Artwork spanning a decade and telling important stories — mostly from Arnhem Land — is on show at the Queensland Art Gallery until late October.
‘Sung into Being: Aboriginal Masterworks 1984-94’ features more than 100 works by eight deceased artists, including Rover Joolama Thomas, Jack Wunuwun, John Bulunbulun, Jack Kalakala, Les Mirrikkuriya, England Bangala and Terry Ngamandara Wilson.
The paintings and sculptures come from the collection of West Australian businesswoman and philanthropist Janet Holmes a Court, who travelled to Brisbane for the exhibition’s opening on Friday.
Ms Holmes a Court began collecting work by Aboriginal artists in the early 1980s with her late husband Robert. Her private art collection now contains more than 5000 works.
“I actually saw an exhibition of works from (Western Deserts artists cooperative) Papunya Tula in London and they were just so dramatically remarkable and superb that I insisted that Robert have a look at them and then we bought that collection,” Ms Holmes a Court said.
“That was really the start of the Indigenous collecting.”
She said each of the artworks in her collection had a well-documented history and story. She said the artworks in ‘Sung into Being’ were meticulous pieces.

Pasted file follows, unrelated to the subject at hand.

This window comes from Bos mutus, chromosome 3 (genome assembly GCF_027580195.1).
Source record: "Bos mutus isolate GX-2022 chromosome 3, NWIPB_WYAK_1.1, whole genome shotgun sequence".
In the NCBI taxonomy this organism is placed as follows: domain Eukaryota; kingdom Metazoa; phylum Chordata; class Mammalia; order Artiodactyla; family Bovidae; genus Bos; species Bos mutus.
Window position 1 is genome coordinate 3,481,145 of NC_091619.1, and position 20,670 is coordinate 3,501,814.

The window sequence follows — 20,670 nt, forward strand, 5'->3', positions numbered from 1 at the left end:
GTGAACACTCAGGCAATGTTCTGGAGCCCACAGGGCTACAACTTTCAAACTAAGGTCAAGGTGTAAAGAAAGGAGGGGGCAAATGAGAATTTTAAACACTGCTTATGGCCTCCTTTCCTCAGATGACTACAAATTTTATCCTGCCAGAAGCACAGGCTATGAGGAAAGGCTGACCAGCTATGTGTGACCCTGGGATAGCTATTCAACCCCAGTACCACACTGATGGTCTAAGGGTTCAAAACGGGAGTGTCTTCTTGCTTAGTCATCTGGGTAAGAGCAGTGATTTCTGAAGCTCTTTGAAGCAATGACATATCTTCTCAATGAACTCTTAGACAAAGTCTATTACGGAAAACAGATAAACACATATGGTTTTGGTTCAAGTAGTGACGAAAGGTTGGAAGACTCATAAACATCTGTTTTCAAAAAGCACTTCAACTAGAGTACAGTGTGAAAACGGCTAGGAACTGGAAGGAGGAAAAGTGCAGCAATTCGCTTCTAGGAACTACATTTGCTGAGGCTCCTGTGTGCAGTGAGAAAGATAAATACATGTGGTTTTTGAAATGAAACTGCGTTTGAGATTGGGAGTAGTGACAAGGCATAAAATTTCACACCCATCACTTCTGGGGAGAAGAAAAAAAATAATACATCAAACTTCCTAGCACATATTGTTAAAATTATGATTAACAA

“They move me in a way I find difficult to describe,” she said. “Looking at these paintings you are looking at some of the great art of the 20th century. It’s pretty amazing to think this huge volume of work by Indigenous artists has come out of Australia. Very, very significant work in an international and national context.”
Among the highlights are paintings by Rover Thomas, who lived from 1926 to 1998, works on bark and canvas by Jack Wunuwun (1930–91) and John Bulunbulun (1946–2010) that present visual records of their clan manikay (song cycles).
England Bangala’s paintings feature mythological events and the wangarr (spirits) that created his lands.
Queensland Art Gallery of Modern Art director Chris Saines said the works were from a period when Indigenous Australian art first began to be exhibited as fine art.
The exhibition is free to the public. It runs until October 22.
By Wendy Caccetta